These cases should not be read to give employees carte blanche to bring Confederate memorabilia to work, however. Although the presence of such items may not create liability for a hostile work environment claim, it could be used as evidence of racial bias to support general claims of discrimination. In one recent case, an Alabama policeman, the only black sworn police supervisor on the force in the City of Dothan, was terminated after the department conducted an investigation into his involvement in a motorcycle club. He later filed claims of race discrimination, arguing that this investigation was a sham, and part of a broader history of unlawful racially hostile attitudes. His claims survived the City's motion for summary judgment in part because the blatant presence of Confederate memorabilia throughout the department constituted circumstantial evidence of racial bias that supported his claims. (See Gray v. City of Dothan, 2015 WL 3849576 (M.D. Ala. 2015).) Generally, then, the courts view Confederate flags as evidence that supports claims of racism, and their presence in the workplace could be used against the company in race discrimination claims (and possibly claims for discrimination based on color and national origin as well).

If a company considers making a policy precluding Confederate memorabilia at work, how far should the ban extend? The parking lot? Two Alabama men recently alleged that their Decatur employer fired them for refusing to remove Confederate flags from their personal vehicles, which were parked at the company lot. Though the flags were not brought inside, the company responded to complaints about the flags by requesting that they be removed while the trucks were parked at work. News reports indicate that the men have not capitulated, and the company has also thus far held its ground, refusing to allow them to return until they agree to take the flags down while parked at work. In South Carolina, shortly after the prayer meeting shooting of nine African American victims, a North Charleston policeman was fired for posting a photograph on his personal Facebook page. The photo was of him posed wearing nothing but a pair of Confederate flag boxer shorts. The Police Chief stated in a letter that, given the racial tensions immediately after the Charleston church shooting, the picture was "inflammatory" and "unacceptable," and undermined the department's relationship with Charleston citizens. The letter went on to note that if the offending policeman was permitted to remain on the force and make arrests, the photo could become a tool for any criminal arrestee's defense counsel to argue a racial bias. The photograph does not appear to have been taken at work or during working hours, and in fact has no link to the workplace, yet nevertheless the policeman was fired because of its impact on his credibility at work.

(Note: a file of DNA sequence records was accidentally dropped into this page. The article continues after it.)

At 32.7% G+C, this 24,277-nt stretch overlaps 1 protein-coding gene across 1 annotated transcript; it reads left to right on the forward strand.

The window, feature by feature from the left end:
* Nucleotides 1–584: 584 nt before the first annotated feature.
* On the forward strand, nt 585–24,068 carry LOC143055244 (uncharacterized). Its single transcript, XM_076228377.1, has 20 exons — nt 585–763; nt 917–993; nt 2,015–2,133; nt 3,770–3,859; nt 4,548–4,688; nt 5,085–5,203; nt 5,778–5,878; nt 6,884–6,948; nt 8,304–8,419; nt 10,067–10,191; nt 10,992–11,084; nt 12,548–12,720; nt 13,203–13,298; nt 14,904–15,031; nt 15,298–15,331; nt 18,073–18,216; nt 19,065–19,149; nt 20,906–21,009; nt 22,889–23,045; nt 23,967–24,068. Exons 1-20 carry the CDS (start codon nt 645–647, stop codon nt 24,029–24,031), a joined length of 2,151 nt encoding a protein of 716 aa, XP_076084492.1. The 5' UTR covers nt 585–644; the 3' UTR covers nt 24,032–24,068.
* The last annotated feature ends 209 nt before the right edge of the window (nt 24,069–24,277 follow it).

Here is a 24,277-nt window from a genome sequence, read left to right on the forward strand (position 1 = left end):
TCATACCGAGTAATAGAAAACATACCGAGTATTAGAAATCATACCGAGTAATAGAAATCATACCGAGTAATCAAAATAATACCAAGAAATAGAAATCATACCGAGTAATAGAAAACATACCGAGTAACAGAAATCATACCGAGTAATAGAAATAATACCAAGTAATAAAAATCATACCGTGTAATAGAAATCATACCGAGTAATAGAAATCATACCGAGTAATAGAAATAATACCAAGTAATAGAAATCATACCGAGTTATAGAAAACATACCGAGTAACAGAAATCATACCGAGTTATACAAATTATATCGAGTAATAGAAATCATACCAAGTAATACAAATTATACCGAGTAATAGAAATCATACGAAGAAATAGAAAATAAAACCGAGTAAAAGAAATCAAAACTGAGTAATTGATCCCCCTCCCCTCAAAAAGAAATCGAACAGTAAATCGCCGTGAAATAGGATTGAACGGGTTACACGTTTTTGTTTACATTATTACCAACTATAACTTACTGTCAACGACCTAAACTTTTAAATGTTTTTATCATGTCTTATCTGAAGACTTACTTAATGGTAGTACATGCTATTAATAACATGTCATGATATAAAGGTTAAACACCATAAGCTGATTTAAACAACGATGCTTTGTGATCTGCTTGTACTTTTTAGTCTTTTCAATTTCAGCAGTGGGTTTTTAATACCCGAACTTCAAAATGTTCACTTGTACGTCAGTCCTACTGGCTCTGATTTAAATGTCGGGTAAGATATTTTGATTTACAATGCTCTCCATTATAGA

These are difficult issues. Although public entities will have some First Amendment considerations to keep in mind, private entities for the most part are free to choose how to handle Confederate flag memorabilia, and objections thereto. Employers must understand the significance and potential liability of allowing such memorabilia in the workplace, while also navigating the tricky issues when evidence of problematic out-of-work behavior arises. (Employers should further note that a handful of states, in the South and elsewhere, have laws that prevent an employer from making an employment decision based on an employee's legal, out-of-work behavior, further complicating the issue.)

Tough as these problems are to discuss, do not let a heated argument over the Stars and Bars catch you unaware. If the issue has not arisen in your workplace, it may yet. Decide now how it should be handled, and make sure your supervisory staff know what to do before they get that anonymous tip about a Facebook photo, or are faced with a pair of employees arguing loudly over a Confederate flag lunchbox in the break room.